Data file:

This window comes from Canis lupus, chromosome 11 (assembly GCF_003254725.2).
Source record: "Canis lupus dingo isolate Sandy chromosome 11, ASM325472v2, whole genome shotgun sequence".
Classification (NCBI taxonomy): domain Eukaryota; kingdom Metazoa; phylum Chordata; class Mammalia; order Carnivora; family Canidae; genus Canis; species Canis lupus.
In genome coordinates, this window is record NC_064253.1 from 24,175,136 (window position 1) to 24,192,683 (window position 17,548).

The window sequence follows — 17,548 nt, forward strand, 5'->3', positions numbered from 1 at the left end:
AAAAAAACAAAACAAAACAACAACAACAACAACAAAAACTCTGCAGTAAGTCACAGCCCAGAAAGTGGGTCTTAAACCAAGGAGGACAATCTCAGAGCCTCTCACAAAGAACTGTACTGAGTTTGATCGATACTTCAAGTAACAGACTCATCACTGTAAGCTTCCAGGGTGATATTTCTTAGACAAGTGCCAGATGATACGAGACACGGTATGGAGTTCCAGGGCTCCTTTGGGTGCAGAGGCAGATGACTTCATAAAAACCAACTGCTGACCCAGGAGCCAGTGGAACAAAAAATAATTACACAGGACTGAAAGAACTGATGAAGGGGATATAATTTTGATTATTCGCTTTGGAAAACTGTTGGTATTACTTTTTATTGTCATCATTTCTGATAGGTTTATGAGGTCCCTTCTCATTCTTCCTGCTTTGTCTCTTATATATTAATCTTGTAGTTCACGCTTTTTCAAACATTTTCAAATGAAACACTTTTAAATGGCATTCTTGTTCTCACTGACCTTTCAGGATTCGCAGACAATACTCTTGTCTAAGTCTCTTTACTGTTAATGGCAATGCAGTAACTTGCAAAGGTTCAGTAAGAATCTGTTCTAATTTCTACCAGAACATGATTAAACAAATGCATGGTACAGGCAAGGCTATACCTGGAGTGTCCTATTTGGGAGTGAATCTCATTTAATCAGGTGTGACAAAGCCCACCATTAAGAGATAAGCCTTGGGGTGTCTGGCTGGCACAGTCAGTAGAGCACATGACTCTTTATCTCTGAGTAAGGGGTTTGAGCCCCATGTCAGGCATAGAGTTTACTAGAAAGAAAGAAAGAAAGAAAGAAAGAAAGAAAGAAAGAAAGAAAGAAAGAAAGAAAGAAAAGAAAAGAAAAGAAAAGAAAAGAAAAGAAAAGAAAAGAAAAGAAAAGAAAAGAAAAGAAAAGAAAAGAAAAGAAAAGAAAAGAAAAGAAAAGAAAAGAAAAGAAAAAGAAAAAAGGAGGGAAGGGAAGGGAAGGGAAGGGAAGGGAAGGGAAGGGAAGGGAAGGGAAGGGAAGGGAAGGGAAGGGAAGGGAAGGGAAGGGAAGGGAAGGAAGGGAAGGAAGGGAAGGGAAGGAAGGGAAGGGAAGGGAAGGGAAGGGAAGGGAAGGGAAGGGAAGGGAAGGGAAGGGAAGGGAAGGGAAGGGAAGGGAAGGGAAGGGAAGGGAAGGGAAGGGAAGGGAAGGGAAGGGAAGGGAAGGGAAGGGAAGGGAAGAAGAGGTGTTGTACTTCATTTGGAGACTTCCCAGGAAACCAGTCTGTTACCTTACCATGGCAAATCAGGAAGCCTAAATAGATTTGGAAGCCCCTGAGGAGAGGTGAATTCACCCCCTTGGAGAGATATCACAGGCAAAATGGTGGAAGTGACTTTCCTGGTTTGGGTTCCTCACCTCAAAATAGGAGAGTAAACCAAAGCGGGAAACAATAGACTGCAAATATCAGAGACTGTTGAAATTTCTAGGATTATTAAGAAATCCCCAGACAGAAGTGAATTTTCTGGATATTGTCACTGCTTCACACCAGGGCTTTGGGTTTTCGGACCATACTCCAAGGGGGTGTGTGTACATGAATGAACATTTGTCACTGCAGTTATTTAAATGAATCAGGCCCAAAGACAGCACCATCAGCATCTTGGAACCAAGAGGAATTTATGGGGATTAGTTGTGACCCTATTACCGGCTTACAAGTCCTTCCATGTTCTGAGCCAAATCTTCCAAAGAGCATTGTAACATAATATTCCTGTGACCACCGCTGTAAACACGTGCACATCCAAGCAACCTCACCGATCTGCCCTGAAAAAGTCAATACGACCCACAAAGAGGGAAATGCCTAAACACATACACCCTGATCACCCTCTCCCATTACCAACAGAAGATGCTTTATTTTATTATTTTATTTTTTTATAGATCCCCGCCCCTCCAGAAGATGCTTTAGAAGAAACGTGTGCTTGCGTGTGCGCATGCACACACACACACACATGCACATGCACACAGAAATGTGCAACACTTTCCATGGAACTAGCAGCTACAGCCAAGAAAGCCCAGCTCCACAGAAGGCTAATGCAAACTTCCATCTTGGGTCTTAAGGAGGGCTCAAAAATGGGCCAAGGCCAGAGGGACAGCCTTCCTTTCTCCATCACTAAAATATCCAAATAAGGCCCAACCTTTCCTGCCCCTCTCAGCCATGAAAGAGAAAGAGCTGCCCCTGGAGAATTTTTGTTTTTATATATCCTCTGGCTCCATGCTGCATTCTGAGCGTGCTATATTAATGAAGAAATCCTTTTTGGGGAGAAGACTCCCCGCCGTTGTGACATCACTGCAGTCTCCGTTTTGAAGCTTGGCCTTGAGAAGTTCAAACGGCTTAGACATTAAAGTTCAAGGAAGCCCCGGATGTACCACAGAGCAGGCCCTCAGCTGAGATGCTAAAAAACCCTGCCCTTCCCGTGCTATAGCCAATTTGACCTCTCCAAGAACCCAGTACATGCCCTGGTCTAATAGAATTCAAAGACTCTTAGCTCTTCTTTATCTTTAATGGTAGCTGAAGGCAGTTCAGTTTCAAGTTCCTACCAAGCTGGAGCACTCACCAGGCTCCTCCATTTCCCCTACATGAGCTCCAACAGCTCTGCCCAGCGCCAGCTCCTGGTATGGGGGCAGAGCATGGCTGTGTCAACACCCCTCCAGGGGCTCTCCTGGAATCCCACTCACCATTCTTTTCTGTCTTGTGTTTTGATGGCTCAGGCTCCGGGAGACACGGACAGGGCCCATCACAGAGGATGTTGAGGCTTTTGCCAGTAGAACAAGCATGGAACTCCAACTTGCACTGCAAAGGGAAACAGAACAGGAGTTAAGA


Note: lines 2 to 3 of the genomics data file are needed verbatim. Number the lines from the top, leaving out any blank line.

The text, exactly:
Source record: "Canis lupus dingo isolate Sandy chromosome 11, ASM325472v2, whole genome shotgun sequence".
Classification (NCBI taxonomy): domain Eukaryota; kingdom Metazoa; phylum Chordata; class Mammalia; order Carnivora; family Canidae; genus Canis; species Canis lupus.